The risk of MTCT is significantly increased if the mother has
advanced HIV disease, increased levels of HIV in her bloodstream, or
fewer numbers of the immune system cells-CD4+ T cells-that are the main
targets of HIV.
Other factors that may increase the risk are maternal drug use,
severe inflammation of fetal membranes, or a prolonged period between
membrane rupture and delivery. A study sponsored by NIAID and others
found that HIV-infected women who gave birth more than 4 hours after the
rupture of the fetal membranes were nearly twice as likely to transmit
HIV to their infants, as compared to women who delivered within 4 hours
of membrane rupture.
HIV also may be transmitted from a
nursing mother to her infant. Studies have suggested that breastfeeding
introduces an additional risk of HIV transmission of approximately 10 to
14 percent among women with chronic HIV infection. In developing
countries, an estimated one-third to one-half of all HIV infections are
transmitted through breastfeeding.
WHO recommends that all HIV-infected women be advised about both the
risks and benefits of breastfeeding for their infants so they can make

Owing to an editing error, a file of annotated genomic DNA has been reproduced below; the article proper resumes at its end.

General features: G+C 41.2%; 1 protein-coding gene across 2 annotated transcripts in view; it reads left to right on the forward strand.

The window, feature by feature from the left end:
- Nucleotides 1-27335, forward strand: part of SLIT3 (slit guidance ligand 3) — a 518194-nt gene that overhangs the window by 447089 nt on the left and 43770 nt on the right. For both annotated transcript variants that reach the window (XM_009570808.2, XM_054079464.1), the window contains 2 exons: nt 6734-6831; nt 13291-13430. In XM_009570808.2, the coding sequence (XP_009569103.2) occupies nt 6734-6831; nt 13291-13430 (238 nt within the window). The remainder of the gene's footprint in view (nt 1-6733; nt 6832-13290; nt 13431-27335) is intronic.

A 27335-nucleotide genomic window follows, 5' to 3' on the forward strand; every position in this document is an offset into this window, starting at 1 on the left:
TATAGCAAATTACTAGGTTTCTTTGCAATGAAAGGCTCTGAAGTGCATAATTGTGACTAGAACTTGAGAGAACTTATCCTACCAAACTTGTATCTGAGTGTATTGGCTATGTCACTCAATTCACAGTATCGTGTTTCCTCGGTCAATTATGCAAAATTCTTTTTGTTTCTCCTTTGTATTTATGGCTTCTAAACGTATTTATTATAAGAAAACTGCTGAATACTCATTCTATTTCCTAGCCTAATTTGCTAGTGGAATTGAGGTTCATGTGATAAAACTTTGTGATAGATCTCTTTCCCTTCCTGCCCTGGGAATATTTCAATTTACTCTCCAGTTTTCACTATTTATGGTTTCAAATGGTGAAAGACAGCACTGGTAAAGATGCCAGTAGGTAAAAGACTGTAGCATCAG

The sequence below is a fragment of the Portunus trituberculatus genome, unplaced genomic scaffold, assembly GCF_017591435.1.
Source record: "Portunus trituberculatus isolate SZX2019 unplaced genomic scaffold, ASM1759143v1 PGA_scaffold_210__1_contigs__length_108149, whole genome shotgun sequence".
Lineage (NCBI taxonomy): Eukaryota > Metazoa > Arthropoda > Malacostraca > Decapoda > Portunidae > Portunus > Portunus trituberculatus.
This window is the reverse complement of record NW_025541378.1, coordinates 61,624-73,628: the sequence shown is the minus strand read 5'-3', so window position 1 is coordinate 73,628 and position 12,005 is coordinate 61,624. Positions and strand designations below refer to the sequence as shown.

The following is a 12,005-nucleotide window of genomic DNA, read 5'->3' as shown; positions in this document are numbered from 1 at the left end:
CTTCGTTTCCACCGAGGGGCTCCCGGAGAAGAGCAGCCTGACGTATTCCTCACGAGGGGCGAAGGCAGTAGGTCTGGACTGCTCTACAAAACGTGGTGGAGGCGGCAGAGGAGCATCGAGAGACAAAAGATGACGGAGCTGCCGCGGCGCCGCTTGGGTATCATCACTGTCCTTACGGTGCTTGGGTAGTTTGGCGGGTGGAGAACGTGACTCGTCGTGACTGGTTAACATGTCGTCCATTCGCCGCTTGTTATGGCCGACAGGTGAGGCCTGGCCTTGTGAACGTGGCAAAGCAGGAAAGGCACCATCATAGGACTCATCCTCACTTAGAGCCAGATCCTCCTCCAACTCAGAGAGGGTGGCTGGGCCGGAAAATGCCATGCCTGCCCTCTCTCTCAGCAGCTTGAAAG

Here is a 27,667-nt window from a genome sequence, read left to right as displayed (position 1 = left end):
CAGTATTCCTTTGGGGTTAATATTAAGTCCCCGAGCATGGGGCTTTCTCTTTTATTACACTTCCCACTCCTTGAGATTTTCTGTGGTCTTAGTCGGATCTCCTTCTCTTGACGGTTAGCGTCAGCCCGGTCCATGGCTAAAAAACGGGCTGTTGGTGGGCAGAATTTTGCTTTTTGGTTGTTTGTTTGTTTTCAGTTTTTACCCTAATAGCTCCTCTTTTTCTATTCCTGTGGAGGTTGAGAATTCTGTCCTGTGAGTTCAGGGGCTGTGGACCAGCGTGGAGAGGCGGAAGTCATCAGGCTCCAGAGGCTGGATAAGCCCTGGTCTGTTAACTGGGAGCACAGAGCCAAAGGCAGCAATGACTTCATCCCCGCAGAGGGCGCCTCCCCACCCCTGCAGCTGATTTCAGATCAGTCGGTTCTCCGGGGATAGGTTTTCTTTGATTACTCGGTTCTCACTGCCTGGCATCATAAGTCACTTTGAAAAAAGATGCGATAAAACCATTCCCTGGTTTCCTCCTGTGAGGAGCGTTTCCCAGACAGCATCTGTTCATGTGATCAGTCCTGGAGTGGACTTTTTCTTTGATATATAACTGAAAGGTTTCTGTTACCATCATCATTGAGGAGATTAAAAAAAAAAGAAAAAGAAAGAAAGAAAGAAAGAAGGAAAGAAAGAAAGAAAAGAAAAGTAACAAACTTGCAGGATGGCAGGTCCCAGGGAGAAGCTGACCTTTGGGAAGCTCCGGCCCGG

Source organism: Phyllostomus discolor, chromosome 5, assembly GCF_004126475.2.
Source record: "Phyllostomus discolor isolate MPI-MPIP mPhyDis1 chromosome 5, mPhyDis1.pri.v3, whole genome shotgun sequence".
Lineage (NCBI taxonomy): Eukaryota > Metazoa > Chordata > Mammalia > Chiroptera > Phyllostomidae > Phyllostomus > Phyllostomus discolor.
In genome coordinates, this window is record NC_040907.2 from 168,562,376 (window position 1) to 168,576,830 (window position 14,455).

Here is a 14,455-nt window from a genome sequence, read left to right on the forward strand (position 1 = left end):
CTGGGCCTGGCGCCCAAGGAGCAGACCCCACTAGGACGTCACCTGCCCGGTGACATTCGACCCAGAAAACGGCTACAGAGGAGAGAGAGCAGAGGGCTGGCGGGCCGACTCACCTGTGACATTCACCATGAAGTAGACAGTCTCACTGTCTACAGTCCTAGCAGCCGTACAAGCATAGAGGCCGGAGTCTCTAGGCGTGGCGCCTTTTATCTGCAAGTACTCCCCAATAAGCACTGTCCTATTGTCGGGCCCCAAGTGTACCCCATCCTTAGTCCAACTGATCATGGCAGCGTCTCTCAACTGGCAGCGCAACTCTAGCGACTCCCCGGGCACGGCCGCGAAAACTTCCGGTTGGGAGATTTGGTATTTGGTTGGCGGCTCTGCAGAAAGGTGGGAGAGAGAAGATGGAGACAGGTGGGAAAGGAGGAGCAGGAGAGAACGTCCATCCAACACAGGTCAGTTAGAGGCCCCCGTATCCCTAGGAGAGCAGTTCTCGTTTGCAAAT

informed decisions. In countries where safe alternatives to
breastfeeding are readily available and economically feasible, this
alternative should be encouraged. In general, in developing countries
where safe alternatives to breastfeeding are not readily available, the
benefits of breastfeeding in terms of decreased illness and death due to
other infectious diseases greatly outweigh the potential risk of HIV
PREVENTING MOTHER-TO-CHILD TRANSMISSION
In 1994, a landmark
study conducted by the PACTG demonstrated that AZT, given to
HIV-infected women who had very little or no prior antiretroviral
therapy and CD4+ T-cell counts above 200/mm3, reduced the
risk of MTCT by two-thirds, from 25 percent to 8 percent. In the study,
AZT therapy was initiated in the second or third trimester and continued
during labor, and infants were treated for 6 weeks following birth. AZT
produced no serious side effects in mothers or infants. Long-term
follow up of the infants and mothers is ongoing.
A few years later, another PACTG study found that the risk of
transmitting HIV from an HIV-positive mother to her newborn infant could
be reduced to 1.5 percent in those women who received antiretroviral
treatment and appropriate medical and obstetrical care during pregnancy.
Combination therapies have been shown to be beneficial in treating HIV-infected adults, and current guidelines have